Wifi can be a tricky thing. Even if you have a home within the square footage of your router’s listed range, you might not always have the best signal (or any signal at all) in far corners of the house. Luckily, there are devices that can help with that.
Wifi range extenders or wifi boosters (even sometimes called wifi repeaters) are devices that all have different names but essentially do the same thing. They take the signal from your router, then output it as a separate signal, allowing the signal to reach all the corners of your home. The downside is that they come with a sacrifice to speed.
What’s the difference between a wifi extender, a wifi booster, and a wifi repeater?
While they may not always share the same name, wifi extenders, wifi boosters, and wifi repeaters all essentially work the same way and are, at their core, the same type of device. Like any internet-ready device, they connect to your wifi signal, but instead of using it, these devices rebroadcast it. This extension of the signal means you can connect to your wifi in places you couldn’t before.
Imagine your router is in one corner of your house, and its signal doesn’t reach a room on the other side of your home. A properly placed extender can intercept the signal, then “push” it into the room you’re looking to connect to.
With some models, this effectively creates a new network in the process. That’s why when you’re in a space with a range extender, you’ll sometimes see two similar wifi names: lifehackerwifi, and lifehackerwifi-EXT, for example.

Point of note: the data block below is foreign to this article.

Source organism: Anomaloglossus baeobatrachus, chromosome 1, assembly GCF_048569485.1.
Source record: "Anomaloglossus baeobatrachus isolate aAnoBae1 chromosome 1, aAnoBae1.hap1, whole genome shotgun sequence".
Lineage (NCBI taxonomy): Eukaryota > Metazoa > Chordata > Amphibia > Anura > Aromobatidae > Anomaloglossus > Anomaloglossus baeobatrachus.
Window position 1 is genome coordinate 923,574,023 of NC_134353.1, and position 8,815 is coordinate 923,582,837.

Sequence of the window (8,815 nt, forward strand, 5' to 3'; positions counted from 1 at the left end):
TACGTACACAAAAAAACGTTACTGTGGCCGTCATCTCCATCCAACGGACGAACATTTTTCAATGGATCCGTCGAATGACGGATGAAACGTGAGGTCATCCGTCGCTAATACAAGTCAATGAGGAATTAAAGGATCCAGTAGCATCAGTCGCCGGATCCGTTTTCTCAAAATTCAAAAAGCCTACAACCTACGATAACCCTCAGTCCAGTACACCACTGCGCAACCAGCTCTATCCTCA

While they can be useful for small dead zones, range extenders aren’t the best answer to getting better signal through your home. That’s because these devices do extend the signal, but at the cost of speed. The signal redirected by an extender can often only be half as speedy as the signal from the original router itself, because the traffic has to have room to travel both ways. In addition, your devices may stick with the network they’re currently connected to, even when it isn’t the strongest. So you may connect to the “EXT” signal when you need the extra range, but when you’re closer to the main router, you’ll need to manually switch back to your main wifi network. As such, having multiple range extenders devices in your home isn’t really advised.
These devices are best if you just need a stronger signal (or a signal at all) in one area, without caring too much about the speed—say you need your home wifi to reach a workshop in your backyard that your router can’t reach itself. Sure, the speed will be a fraction of your top speed if you’re right next to your router, but at least the range extender will be able to get you connected while you’re outside.
But what can you do if you experience a bad signal in multiple areas of your home, like say an entire floor? The solution there is mesh networking.
What is mesh networking?
Without going too in-depth into exactly how mesh networking works (that’s for another article), here’s a quick summary: Instead of simply taking in the existing signal and rebroadcasting it as a second signal at half speed, these devices act as individual access hubs, known as satellites, capable of outputting full-strength signals from each hub. They can relay information between each other while maintaining their overall fidelity. Because of this, mesh wifi can be more expensive than range extenders, which is why extenders as still a good option for certain circumstances, despite the tradeoffs involved.
If you have some small dead zones, like a single room, then grabbing a wifi extender might not be a bad option. Just be advised that you may need to manually switch to whatever network is closest to you for the best signal, and you might lose out on some speed in the process. If you have an entire floor of your home that needs better coverage, think about investing in a mesh router and satellite, as it won’t slow you down and it will greatly improve the signal throughout your home.
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